Pneumonia - viral; Walking pneumonia - viral
Viral pneumonia is more likely to occur in young children and older adults. This is because their bodies have a harder time fighting off the virus than people with a strong immune system.
Viral pneumonia is most often caused by one of several viruses:
Serious viral pneumonia is more likely to happen in those with a weakened immune system, such as:
Pneumonia is inflamed or swollen lung tissue due to infection with a germ.
Viral pneumonia is caused by a virus.
The health care provider will perform a physical exam and ask about the symptoms.
If the provider thinks you have pneumonia, you will also have a chest x-ray. This is because the physical exam may not be able to tell pneumonia from other respiratory infections.
Depending on how severe your symptoms are, other tests may be done, including:
Most cases of viral pneumonia are mild and get better without treatment within 1 to 3 weeks. Some cases are more serious and require a hospital stay.
More serious infections can result in respiratory failure, liver failure, and heart failure. Sometimes, bacterial infections occur during or just after viral pneumonia, which may lead to more serious forms of pneumonia.
Wash your hands often, after blowing your nose, going to the bathroom, diapering a baby, and before eating or preparing food.
DO NOT smoke. Tobacco damages your lungs' ability to ward off infection.
A drug called palivizumab (Synagis) may be given to children under 24 months old to prevent RSV.
The flu vaccine, is given each year to prevent pneumonia caused by the flu virus. Those who are older and those with diabetes, asthma, chronic obstructive pulmonary disease (COPD), cancer, or weakened immune systems should be sure to get the flu vaccine.
If your immune system is weak, stay away from crowds. Ask visitors who have a cold to wear a mask and wash their hands.
Symptoms of viral pneumonia often begin slowly and may not be severe at first.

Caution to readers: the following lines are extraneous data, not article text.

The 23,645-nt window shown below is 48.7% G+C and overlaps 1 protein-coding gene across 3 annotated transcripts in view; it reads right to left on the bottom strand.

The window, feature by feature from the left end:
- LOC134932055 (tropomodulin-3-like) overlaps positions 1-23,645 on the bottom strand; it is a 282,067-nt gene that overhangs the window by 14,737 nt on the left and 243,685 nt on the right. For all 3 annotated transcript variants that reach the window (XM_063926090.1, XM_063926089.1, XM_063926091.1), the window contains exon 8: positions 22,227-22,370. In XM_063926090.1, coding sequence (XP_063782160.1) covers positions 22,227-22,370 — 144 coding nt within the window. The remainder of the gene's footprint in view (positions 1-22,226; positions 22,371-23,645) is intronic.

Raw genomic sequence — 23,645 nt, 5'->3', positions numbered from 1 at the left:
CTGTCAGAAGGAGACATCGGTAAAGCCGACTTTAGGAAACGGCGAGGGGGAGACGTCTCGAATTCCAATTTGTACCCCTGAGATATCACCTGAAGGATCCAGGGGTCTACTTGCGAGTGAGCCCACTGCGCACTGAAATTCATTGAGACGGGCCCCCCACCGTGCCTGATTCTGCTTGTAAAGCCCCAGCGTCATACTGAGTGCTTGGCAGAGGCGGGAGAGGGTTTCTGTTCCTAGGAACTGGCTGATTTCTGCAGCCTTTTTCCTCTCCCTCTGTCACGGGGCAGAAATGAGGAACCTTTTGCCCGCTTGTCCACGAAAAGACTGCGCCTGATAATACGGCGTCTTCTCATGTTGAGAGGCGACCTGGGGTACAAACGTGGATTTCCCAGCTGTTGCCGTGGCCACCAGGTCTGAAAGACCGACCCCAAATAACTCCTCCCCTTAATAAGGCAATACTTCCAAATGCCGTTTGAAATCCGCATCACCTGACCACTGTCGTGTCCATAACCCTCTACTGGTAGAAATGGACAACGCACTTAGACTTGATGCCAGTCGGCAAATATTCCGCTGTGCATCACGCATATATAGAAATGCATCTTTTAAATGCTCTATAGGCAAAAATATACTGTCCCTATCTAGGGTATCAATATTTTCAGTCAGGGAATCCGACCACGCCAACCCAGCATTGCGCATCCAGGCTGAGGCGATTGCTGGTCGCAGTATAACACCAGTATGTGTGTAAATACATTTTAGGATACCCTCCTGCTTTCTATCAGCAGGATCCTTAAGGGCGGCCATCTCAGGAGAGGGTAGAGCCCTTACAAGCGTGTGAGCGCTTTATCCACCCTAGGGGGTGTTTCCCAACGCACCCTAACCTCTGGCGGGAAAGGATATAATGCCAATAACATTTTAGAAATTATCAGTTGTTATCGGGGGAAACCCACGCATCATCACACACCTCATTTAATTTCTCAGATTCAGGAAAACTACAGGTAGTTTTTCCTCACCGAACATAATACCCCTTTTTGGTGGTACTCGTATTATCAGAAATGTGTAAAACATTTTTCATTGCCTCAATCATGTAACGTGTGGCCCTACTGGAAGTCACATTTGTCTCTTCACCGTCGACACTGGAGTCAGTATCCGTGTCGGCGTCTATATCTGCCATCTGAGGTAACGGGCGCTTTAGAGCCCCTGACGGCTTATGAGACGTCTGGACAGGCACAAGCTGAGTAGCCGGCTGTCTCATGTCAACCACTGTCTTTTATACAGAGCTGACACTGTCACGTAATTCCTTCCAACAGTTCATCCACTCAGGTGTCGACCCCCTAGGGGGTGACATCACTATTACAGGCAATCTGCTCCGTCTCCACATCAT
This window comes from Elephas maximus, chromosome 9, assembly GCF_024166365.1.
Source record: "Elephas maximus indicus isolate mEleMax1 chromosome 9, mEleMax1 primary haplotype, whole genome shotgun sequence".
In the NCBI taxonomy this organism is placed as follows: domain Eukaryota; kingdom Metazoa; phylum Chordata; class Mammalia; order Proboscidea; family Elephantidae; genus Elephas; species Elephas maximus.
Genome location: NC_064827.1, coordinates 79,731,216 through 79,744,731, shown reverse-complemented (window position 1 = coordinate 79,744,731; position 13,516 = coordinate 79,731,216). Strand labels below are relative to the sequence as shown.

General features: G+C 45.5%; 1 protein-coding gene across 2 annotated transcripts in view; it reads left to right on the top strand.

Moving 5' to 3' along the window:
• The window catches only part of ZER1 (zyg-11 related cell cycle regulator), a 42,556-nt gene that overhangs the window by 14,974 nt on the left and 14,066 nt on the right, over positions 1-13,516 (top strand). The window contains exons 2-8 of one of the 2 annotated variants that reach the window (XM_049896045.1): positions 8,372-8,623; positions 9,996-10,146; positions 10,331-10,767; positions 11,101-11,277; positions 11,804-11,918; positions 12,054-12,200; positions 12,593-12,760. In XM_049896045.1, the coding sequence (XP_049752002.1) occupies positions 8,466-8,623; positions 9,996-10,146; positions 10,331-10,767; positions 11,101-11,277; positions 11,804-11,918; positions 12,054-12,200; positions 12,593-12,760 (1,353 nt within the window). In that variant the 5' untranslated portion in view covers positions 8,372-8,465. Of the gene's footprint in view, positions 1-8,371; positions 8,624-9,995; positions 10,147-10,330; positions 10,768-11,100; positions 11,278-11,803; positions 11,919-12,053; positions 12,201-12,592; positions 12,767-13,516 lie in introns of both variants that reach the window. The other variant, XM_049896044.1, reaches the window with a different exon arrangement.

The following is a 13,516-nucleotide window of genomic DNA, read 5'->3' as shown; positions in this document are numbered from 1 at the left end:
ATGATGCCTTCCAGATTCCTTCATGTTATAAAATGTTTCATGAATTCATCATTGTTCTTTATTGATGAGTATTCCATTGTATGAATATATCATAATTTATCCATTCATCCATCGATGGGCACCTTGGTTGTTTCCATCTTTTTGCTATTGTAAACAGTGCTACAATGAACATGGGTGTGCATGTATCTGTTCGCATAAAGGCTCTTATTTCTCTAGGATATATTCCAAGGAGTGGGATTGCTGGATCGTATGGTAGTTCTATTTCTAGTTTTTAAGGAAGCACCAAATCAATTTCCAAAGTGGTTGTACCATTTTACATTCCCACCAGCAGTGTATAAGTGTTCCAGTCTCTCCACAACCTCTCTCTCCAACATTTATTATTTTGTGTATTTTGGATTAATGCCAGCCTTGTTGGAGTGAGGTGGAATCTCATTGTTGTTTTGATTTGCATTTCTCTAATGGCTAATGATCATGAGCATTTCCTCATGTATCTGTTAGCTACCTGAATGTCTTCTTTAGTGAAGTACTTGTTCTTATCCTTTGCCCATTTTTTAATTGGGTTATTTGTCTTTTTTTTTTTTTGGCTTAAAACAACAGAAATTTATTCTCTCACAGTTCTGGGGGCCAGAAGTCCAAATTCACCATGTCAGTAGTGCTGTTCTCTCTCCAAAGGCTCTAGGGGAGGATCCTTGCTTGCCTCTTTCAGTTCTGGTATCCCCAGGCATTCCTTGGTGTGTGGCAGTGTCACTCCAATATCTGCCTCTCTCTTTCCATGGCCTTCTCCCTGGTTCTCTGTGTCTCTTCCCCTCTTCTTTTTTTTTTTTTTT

The most common symptoms of pneumonia are:
Other symptoms include:
Antibiotics do not treat this type of lung infection. Medicines that treat viruses may work against some pneumonias caused by influenza and the herpes family of viruses. These medicines may be tried if the infection is caught early.
Treatment may also involve:
A hospital stay may be needed if you are unable to drink enough and to help with breathing if oxygen levels are too low.
People are more likely to be admitted to the hospital if they:
However, many people can be treated at home. You can take these steps at home:
Call your provider if symptoms of viral pneumonia develop or your condition gets worse after starting to improve.
Lee FE, Treanor JJ. Viral infections. In: Broaddus VC, Mason RJ, Ernst JD, et al, eds. Murray and Nadel's Textbook of Respiratory Medicine. 6th ed. Philadelphia, PA: Elsevier Saunders; 2016:chap 32.
Parameswaran GI, Sethi S. Viral pneumonia. In: Spiro SG, Silvestri GA, Agustí A, eds. Clinical Respiratory Medicine. 4th ed. Philadelphia, PA: Elsevier Saunders; 2012:chap 25.
Review Date: 8/21/2016
Reviewed By: Denis Hadjiliadis, MD, MHS, Paul F. Harron, Jr. Associate Professor of Medicine, Pulmonary, Allergy, and Critical Care, Perelman School of Medicine, University of Pennsylvania, Philadelphia, PA. Also reviewed by David Zieve, MD, MHA, Isla Ogilvie, PhD, and the A.D.A.M. Editorial team.
The information provided herein should not be used during any medical emergency or for the diagnosis or treatment of any medical condition. A licensed medical professional should be consulted for diagnosis and treatment of any and all medical conditions. Call 9-1-1 for all medical emergencies. Links to other sites are provided for information only—they do not constitute endorsements of those other sites. © 1997-2010 A.D.A.M., Inc. Any duplication or distribution of the information contained herein is strictly prohibited.